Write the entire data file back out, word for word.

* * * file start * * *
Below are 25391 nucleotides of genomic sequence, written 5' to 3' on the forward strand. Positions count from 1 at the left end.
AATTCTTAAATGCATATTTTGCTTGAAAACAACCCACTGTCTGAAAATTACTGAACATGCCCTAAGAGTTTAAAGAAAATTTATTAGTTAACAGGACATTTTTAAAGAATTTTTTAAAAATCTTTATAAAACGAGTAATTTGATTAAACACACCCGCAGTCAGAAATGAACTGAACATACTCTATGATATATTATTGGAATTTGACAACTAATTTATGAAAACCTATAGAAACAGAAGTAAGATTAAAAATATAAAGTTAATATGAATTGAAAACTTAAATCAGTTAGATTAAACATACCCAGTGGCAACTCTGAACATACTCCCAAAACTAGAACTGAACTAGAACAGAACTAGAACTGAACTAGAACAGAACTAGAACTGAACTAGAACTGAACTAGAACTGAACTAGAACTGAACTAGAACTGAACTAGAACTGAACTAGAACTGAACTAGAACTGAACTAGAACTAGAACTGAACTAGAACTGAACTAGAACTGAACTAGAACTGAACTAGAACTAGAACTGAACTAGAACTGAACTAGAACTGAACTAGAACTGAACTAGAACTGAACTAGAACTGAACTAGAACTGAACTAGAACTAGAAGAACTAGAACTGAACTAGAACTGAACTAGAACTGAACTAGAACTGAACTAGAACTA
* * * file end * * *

Below are 25391 nucleotides of genomic sequence, written 5' to 3' on the forward strand. Positions count from 1 at the left end.
AATTCTTAAATGCATATTTTGCTTGAAAACAACCCACTGTCTGAAAATTACTGAACATGCCCTAAGAGTTTAAAGAAAATTTATTAGTTAACAGGACATTTTTAAAGAATTTTTTAAAAATCTTTATAAAACGAGTAATTTGATTAAACACACCCGCAGTCAGAAATGAACTGAACATACTCTATGATATATTATTGGAATTTGACAACTAATTTATGAAAACCTATAGAAACAGAAGTAAGATTAAAAATATAAAGTTAATATGAATTGAAAACTTAAATCAGTTAGATTAAACATACCCAGTGGCAACTCTGAACATACTCCCAAAACTAGAACTGAACTAGAACAGAACTAGAACTGAACTAGAACAGAACTAGAACTGAACTAGAACTGAACTAGAACTGAACTAGAACTGAACTAGAACTGAACTAGAACTGAACTAGAACTGAACTAGAACTGAACTAGAACTAGAACTGAACTAGAACTGAACTAGAACTGAACTAGAACTGAACTAGAACTAGAACTGAACTAGAACTGAACTAGAACTGAACTAGAACTGAACTAGAACTGAACTAGAACTGAACTAGAACTGAACTAGAACTAGAAGAACTAGAACTGAACTAGAACTGAACTAGAACTGAACTAGAACTGAACTAGAACTA